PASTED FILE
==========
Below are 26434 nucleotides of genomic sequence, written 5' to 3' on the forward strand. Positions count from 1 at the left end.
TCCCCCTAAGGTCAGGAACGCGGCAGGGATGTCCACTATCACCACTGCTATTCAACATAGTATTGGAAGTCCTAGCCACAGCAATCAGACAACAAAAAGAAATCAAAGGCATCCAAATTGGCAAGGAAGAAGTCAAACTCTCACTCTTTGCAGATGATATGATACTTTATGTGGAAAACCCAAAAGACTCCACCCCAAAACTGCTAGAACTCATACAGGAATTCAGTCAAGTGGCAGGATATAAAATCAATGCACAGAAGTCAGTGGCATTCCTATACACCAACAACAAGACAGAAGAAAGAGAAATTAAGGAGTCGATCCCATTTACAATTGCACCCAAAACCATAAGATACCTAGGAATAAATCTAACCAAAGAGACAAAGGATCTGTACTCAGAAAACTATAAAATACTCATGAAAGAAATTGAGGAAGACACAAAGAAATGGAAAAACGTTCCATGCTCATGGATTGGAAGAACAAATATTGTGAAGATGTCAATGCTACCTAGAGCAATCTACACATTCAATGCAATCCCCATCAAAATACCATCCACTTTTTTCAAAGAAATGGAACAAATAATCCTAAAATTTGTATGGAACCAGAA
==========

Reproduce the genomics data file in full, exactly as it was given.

Below are 26434 nucleotides of genomic sequence, written 5' to 3' on the forward strand. Positions count from 1 at the left end.
TCCCCCTAAGGTCAGGAACGCGGCAGGGATGTCCACTATCACCACTGCTATTCAACATAGTATTGGAAGTCCTAGCCACAGCAATCAGACAACAAAAAGAAATCAAAGGCATCCAAATTGGCAAGGAAGAAGTCAAACTCTCACTCTTTGCAGATGATATGATACTTTATGTGGAAAACCCAAAAGACTCCACCCCAAAACTGCTAGAACTCATACAGGAATTCAGTCAAGTGGCAGGATATAAAATCAATGCACAGAAGTCAGTGGCATTCCTATACACCAACAACAAGACAGAAGAAAGAGAAATTAAGGAGTCGATCCCATTTACAATTGCACCCAAAACCATAAGATACCTAGGAATAAATCTAACCAAAGAGACAAAGGATCTGTACTCAGAAAACTATAAAATACTCATGAAAGAAATTGAGGAAGACACAAAGAAATGGAAAAACGTTCCATGCTCATGGATTGGAAGAACAAATATTGTGAAGATGTCAATGCTACCTAGAGCAATCTACACATTCAATGCAATCCCCATCAAAATACCATCCACTTTTTTCAAAGAAATGGAACAAATAATCCTAAAATTTGTATGGAACCAGAA